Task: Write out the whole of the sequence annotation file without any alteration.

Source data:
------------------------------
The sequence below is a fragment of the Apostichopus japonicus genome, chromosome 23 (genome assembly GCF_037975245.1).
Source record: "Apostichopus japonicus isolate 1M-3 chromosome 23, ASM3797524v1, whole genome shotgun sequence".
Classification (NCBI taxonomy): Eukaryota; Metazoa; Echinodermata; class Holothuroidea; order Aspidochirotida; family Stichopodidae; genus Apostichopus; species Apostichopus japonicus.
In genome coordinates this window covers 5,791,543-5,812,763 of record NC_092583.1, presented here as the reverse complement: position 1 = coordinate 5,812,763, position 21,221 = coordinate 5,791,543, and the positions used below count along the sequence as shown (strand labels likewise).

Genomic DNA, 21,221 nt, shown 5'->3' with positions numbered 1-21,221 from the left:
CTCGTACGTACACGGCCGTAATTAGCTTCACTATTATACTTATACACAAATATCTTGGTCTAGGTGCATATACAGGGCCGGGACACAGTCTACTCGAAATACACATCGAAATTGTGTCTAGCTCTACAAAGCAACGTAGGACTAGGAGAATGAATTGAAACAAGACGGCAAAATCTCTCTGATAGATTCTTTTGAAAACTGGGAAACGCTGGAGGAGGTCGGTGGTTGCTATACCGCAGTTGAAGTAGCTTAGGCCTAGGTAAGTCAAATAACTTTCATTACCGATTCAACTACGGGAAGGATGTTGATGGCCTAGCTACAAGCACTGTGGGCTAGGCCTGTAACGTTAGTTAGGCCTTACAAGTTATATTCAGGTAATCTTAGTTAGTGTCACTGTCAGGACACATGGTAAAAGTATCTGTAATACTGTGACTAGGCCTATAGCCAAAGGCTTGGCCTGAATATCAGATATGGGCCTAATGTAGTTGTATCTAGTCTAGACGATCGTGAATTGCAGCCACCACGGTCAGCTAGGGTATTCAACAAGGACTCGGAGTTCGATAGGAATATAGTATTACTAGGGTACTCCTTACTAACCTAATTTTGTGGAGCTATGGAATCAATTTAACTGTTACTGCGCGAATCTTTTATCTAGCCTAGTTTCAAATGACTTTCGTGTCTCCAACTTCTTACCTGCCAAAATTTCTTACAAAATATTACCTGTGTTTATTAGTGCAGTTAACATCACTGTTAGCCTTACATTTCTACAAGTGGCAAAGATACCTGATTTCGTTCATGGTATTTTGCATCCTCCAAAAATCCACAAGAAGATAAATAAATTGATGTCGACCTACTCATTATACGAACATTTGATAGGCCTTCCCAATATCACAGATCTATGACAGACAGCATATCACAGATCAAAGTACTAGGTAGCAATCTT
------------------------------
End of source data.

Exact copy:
The sequence below is a fragment of the Apostichopus japonicus genome, chromosome 23 (genome assembly GCF_037975245.1).
Source record: "Apostichopus japonicus isolate 1M-3 chromosome 23, ASM3797524v1, whole genome shotgun sequence".
Classification (NCBI taxonomy): Eukaryota; Metazoa; Echinodermata; class Holothuroidea; order Aspidochirotida; family Stichopodidae; genus Apostichopus; species Apostichopus japonicus.
In genome coordinates this window covers 5,791,543-5,812,763 of record NC_092583.1, presented here as the reverse complement: position 1 = coordinate 5,812,763, position 21,221 = coordinate 5,791,543, and the positions used below count along the sequence as shown (strand labels likewise).

Genomic DNA, 21,221 nt, shown 5'->3' with positions numbered 1-21,221 from the left:
CTCGTACGTACACGGCCGTAATTAGCTTCACTATTATACTTATACACAAATATCTTGGTCTAGGTGCATATACAGGGCCGGGACACAGTCTACTCGAAATACACATCGAAATTGTGTCTAGCTCTACAAAGCAACGTAGGACTAGGAGAATGAATTGAAACAAGACGGCAAAATCTCTCTGATAGATTCTTTTGAAAACTGGGAAACGCTGGAGGAGGTCGGTGGTTGCTATACCGCAGTTGAAGTAGCTTAGGCCTAGGTAAGTCAAATAACTTTCATTACCGATTCAACTACGGGAAGGATGTTGATGGCCTAGCTACAAGCACTGTGGGCTAGGCCTGTAACGTTAGTTAGGCCTTACAAGTTATATTCAGGTAATCTTAGTTAGTGTCACTGTCAGGACACATGGTAAAAGTATCTGTAATACTGTGACTAGGCCTATAGCCAAAGGCTTGGCCTGAATATCAGATATGGGCCTAATGTAGTTGTATCTAGTCTAGACGATCGTGAATTGCAGCCACCACGGTCAGCTAGGGTATTCAACAAGGACTCGGAGTTCGATAGGAATATAGTATTACTAGGGTACTCCTTACTAACCTAATTTTGTGGAGCTATGGAATCAATTTAACTGTTACTGCGCGAATCTTTTATCTAGCCTAGTTTCAAATGACTTTCGTGTCTCCAACTTCTTACCTGCCAAAATTTCTTACAAAATATTACCTGTGTTTATTAGTGCAGTTAACATCACTGTTAGCCTTACATTTCTACAAGTGGCAAAGATACCTGATTTCGTTCATGGTATTTTGCATCCTCCAAAAATCCACAAGAAGATAAATAAATTGATGTCGACCTACTCATTATACGAACATTTGATAGGCCTTCCCAATATCACAGATCTATGACAGACAGCATATCACAGATCAAAGTACTAGGTAGCAATCTT